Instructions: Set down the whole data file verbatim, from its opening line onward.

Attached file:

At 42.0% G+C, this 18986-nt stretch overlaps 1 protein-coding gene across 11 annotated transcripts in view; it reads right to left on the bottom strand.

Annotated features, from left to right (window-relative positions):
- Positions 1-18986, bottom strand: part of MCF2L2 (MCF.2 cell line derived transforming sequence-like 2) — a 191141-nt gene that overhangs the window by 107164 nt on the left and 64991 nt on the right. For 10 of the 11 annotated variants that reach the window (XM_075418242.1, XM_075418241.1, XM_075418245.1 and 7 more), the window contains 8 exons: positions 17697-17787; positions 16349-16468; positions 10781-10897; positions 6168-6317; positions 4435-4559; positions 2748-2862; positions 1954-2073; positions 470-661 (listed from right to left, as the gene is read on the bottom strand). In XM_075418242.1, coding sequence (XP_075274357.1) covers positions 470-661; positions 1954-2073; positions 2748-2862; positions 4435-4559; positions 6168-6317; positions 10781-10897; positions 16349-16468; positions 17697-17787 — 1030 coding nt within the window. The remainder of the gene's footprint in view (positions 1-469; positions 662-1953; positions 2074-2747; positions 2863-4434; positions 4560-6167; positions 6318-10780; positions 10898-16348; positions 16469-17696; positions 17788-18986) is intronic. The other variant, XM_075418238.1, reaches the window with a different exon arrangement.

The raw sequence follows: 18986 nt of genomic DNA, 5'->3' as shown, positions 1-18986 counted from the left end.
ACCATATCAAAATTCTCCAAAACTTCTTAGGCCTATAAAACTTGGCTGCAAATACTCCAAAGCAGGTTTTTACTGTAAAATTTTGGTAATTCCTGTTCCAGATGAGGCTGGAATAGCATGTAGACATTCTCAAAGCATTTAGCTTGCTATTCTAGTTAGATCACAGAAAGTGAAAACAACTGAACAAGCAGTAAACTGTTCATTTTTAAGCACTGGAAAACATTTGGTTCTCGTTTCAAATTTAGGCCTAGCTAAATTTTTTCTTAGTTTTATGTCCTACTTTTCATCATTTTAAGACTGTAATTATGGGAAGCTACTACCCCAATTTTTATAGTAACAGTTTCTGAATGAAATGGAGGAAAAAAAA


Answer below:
At 42.0% G+C, this 18986-nt stretch overlaps 1 protein-coding gene across 11 annotated transcripts in view; it reads right to left on the bottom strand.

Annotated features, from left to right (window-relative positions):
- Positions 1-18986, bottom strand: part of MCF2L2 (MCF.2 cell line derived transforming sequence-like 2) — a 191141-nt gene that overhangs the window by 107164 nt on the left and 64991 nt on the right. For 10 of the 11 annotated variants that reach the window (XM_075418242.1, XM_075418241.1, XM_075418245.1 and 7 more), the window contains 8 exons: positions 17697-17787; positions 16349-16468; positions 10781-10897; positions 6168-6317; positions 4435-4559; positions 2748-2862; positions 1954-2073; positions 470-661 (listed from right to left, as the gene is read on the bottom strand). In XM_075418242.1, coding sequence (XP_075274357.1) covers positions 470-661; positions 1954-2073; positions 2748-2862; positions 4435-4559; positions 6168-6317; positions 10781-10897; positions 16349-16468; positions 17697-17787 — 1030 coding nt within the window. The remainder of the gene's footprint in view (positions 1-469; positions 662-1953; positions 2074-2747; positions 2863-4434; positions 4560-6167; positions 6318-10780; positions 10898-16348; positions 16469-17696; positions 17788-18986) is intronic. The other variant, XM_075418238.1, reaches the window with a different exon arrangement.

The raw sequence follows: 18986 nt of genomic DNA, 5'->3' as shown, positions 1-18986 counted from the left end.
ACCATATCAAAATTCTCCAAAACTTCTTAGGCCTATAAAACTTGGCTGCAAATACTCCAAAGCAGGTTTTTACTGTAAAATTTTGGTAATTCCTGTTCCAGATGAGGCTGGAATAGCATGTAGACATTCTCAAAGCATTTAGCTTGCTATTCTAGTTAGATCACAGAAAGTGAAAACAACTGAACAAGCAGTAAACTGTTCATTTTTAAGCACTGGAAAACATTTGGTTCTCGTTTCAAATTTAGGCCTAGCTAAATTTTTTCTTAGTTTTATGTCCTACTTTTCATCATTTTAAGACTGTAATTATGGGAAGCTACTACCCCAATTTTTATAGTAACAGTTTCTGAATGAAATGGAGGAAAAAAAA